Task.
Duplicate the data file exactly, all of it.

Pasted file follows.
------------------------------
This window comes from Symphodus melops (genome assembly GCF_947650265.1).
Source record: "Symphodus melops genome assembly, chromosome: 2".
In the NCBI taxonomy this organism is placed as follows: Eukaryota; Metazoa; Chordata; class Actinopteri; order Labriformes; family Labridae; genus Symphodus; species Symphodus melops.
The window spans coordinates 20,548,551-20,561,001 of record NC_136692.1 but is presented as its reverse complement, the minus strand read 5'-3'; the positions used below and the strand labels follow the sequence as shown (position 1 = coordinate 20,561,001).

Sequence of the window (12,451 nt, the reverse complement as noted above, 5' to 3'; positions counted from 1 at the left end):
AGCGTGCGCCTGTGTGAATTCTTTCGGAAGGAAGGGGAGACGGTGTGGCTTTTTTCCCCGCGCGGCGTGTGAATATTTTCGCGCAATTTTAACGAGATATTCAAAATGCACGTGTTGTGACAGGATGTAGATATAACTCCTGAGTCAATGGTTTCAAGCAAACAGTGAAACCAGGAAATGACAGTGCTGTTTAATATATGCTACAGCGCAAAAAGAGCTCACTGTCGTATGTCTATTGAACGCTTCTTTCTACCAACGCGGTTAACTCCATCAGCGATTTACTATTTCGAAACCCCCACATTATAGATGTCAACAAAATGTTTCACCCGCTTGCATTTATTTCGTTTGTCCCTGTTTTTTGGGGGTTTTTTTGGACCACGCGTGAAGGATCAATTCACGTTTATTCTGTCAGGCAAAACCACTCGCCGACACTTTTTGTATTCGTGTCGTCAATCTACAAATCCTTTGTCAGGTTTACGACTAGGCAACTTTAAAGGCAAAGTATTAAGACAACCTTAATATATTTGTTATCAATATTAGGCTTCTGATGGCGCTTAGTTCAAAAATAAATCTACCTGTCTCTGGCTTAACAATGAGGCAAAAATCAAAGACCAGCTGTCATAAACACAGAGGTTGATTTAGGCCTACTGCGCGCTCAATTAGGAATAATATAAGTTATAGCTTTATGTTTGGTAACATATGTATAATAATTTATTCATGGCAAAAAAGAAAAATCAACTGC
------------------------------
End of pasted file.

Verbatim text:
This window comes from Symphodus melops (genome assembly GCF_947650265.1).
Source record: "Symphodus melops genome assembly, chromosome: 2".
In the NCBI taxonomy this organism is placed as follows: Eukaryota; Metazoa; Chordata; class Actinopteri; order Labriformes; family Labridae; genus Symphodus; species Symphodus melops.
The window spans coordinates 20,548,551-20,561,001 of record NC_136692.1 but is presented as its reverse complement, the minus strand read 5'-3'; the positions used below and the strand labels follow the sequence as shown (position 1 = coordinate 20,561,001).

Sequence of the window (12,451 nt, the reverse complement as noted above, 5' to 3'; positions counted from 1 at the left end):
AGCGTGCGCCTGTGTGAATTCTTTCGGAAGGAAGGGGAGACGGTGTGGCTTTTTTCCCCGCGCGGCGTGTGAATATTTTCGCGCAATTTTAACGAGATATTCAAAATGCACGTGTTGTGACAGGATGTAGATATAACTCCTGAGTCAATGGTTTCAAGCAAACAGTGAAACCAGGAAATGACAGTGCTGTTTAATATATGCTACAGCGCAAAAAGAGCTCACTGTCGTATGTCTATTGAACGCTTCTTTCTACCAACGCGGTTAACTCCATCAGCGATTTACTATTTCGAAACCCCCACATTATAGATGTCAACAAAATGTTTCACCCGCTTGCATTTATTTCGTTTGTCCCTGTTTTTTGGGGGTTTTTTTGGACCACGCGTGAAGGATCAATTCACGTTTATTCTGTCAGGCAAAACCACTCGCCGACACTTTTTGTATTCGTGTCGTCAATCTACAAATCCTTTGTCAGGTTTACGACTAGGCAACTTTAAAGGCAAAGTATTAAGACAACCTTAATATATTTGTTATCAATATTAGGCTTCTGATGGCGCTTAGTTCAAAAATAAATCTACCTGTCTCTGGCTTAACAATGAGGCAAAAATCAAAGACCAGCTGTCATAAACACAGAGGTTGATTTAGGCCTACTGCGCGCTCAATTAGGAATAATATAAGTTATAGCTTTATGTTTGGTAACATATGTATAATAATTTATTCATGGCAAAAAAGAAAAATCAACTGC